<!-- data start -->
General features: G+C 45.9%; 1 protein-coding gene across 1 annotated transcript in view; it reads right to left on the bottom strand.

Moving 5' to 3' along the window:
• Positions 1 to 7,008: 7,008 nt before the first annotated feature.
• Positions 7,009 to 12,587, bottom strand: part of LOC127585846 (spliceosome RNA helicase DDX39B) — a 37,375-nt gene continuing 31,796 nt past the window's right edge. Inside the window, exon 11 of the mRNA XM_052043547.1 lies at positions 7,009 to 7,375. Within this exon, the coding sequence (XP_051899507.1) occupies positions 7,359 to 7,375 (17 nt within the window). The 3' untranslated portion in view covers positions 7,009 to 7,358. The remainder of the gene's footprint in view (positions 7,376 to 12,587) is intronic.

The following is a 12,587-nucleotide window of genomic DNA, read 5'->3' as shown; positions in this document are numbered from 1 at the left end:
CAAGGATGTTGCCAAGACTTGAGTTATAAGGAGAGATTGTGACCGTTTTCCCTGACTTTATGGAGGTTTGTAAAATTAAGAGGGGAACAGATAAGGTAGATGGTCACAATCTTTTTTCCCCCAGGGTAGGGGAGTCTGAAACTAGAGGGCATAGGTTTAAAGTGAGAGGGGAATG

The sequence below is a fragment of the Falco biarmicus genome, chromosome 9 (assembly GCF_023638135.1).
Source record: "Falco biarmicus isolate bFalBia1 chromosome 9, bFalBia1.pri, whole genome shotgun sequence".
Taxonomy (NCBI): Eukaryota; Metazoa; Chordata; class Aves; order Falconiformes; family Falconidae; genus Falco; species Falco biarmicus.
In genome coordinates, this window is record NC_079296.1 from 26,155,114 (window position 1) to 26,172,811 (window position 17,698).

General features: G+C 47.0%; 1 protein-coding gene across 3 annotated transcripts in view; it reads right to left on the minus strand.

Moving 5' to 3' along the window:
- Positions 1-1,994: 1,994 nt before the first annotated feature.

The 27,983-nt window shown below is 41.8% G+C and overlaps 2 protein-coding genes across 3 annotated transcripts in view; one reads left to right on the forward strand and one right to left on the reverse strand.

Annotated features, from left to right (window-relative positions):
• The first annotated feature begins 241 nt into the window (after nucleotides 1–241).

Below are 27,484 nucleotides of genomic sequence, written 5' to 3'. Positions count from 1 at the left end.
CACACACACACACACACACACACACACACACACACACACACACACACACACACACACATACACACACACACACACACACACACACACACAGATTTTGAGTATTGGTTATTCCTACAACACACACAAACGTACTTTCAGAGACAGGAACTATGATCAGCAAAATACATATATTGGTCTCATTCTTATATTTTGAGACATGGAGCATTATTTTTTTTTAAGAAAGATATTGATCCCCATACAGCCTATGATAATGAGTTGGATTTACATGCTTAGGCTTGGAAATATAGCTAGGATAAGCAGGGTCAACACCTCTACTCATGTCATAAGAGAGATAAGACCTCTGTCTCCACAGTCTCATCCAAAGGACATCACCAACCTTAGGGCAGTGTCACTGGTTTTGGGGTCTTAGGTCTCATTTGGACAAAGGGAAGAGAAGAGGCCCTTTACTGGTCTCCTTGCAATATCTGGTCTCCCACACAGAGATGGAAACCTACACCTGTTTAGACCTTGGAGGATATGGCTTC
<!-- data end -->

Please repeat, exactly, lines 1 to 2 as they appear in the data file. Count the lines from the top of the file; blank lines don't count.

General features: G+C 45.9%; 1 protein-coding gene across 1 annotated transcript in view; it reads right to left on the bottom strand.

Moving 5' to 3' along the window: